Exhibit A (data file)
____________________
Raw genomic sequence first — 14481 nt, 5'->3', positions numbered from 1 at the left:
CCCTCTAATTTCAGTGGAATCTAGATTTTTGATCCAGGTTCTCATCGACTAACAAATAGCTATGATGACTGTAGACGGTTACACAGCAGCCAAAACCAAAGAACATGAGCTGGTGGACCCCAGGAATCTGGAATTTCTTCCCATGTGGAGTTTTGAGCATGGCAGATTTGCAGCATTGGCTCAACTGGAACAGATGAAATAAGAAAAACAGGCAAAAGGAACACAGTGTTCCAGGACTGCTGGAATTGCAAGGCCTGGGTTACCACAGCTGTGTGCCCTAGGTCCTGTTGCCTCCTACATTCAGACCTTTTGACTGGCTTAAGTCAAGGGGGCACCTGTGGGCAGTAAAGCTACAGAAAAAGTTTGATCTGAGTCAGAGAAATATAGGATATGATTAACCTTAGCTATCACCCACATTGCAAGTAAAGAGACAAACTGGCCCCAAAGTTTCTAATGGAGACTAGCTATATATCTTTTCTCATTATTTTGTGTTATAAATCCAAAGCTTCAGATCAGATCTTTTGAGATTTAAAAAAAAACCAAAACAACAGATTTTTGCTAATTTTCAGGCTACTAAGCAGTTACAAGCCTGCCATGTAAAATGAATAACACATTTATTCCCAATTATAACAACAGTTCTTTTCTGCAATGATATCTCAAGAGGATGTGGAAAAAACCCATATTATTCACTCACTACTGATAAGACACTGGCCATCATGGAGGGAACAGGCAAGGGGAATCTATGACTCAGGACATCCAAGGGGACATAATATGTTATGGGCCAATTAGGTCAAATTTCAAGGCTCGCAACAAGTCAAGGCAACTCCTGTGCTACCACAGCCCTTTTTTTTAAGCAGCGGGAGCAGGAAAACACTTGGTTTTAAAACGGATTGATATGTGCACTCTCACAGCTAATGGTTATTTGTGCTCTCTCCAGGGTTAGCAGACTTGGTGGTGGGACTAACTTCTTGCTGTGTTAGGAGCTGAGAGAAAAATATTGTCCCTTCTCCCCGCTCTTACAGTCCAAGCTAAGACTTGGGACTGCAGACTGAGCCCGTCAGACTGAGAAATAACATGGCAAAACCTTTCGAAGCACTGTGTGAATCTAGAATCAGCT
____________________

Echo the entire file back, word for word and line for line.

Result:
Raw genomic sequence first — 14481 nt, 5'->3', positions numbered from 1 at the left:
CCCTCTAATTTCAGTGGAATCTAGATTTTTGATCCAGGTTCTCATCGACTAACAAATAGCTATGATGACTGTAGACGGTTACACAGCAGCCAAAACCAAAGAACATGAGCTGGTGGACCCCAGGAATCTGGAATTTCTTCCCATGTGGAGTTTTGAGCATGGCAGATTTGCAGCATTGGCTCAACTGGAACAGATGAAATAAGAAAAACAGGCAAAAGGAACACAGTGTTCCAGGACTGCTGGAATTGCAAGGCCTGGGTTACCACAGCTGTGTGCCCTAGGTCCTGTTGCCTCCTACATTCAGACCTTTTGACTGGCTTAAGTCAAGGGGGCACCTGTGGGCAGTAAAGCTACAGAAAAAGTTTGATCTGAGTCAGAGAAATATAGGATATGATTAACCTTAGCTATCACCCACATTGCAAGTAAAGAGACAAACTGGCCCCAAAGTTTCTAATGGAGACTAGCTATATATCTTTTCTCATTATTTTGTGTTATAAATCCAAAGCTTCAGATCAGATCTTTTGAGATTTAAAAAAAAACCAAAACAACAGATTTTTGCTAATTTTCAGGCTACTAAGCAGTTACAAGCCTGCCATGTAAAATGAATAACACATTTATTCCCAATTATAACAACAGTTCTTTTCTGCAATGATATCTCAAGAGGATGTGGAAAAAACCCATATTATTCACTCACTACTGATAAGACACTGGCCATCATGGAGGGAACAGGCAAGGGGAATCTATGACTCAGGACATCCAAGGGGACATAATATGTTATGGGCCAATTAGGTCAAATTTCAAGGCTCGCAACAAGTCAAGGCAACTCCTGTGCTACCACAGCCCTTTTTTTTAAGCAGCGGGAGCAGGAAAACACTTGGTTTTAAAACGGATTGATATGTGCACTCTCACAGCTAATGGTTATTTGTGCTCTCTCCAGGGTTAGCAGACTTGGTGGTGGGACTAACTTCTTGCTGTGTTAGGAGCTGAGAGAAAAATATTGTCCCTTCTCCCCGCTCTTACAGTCCAAGCTAAGACTTGGGACTGCAGACTGAGCCCGTCAGACTGAGAAATAACATGGCAAAACCTTTCGAAGCACTGTGTGAATCTAGAATCAGCT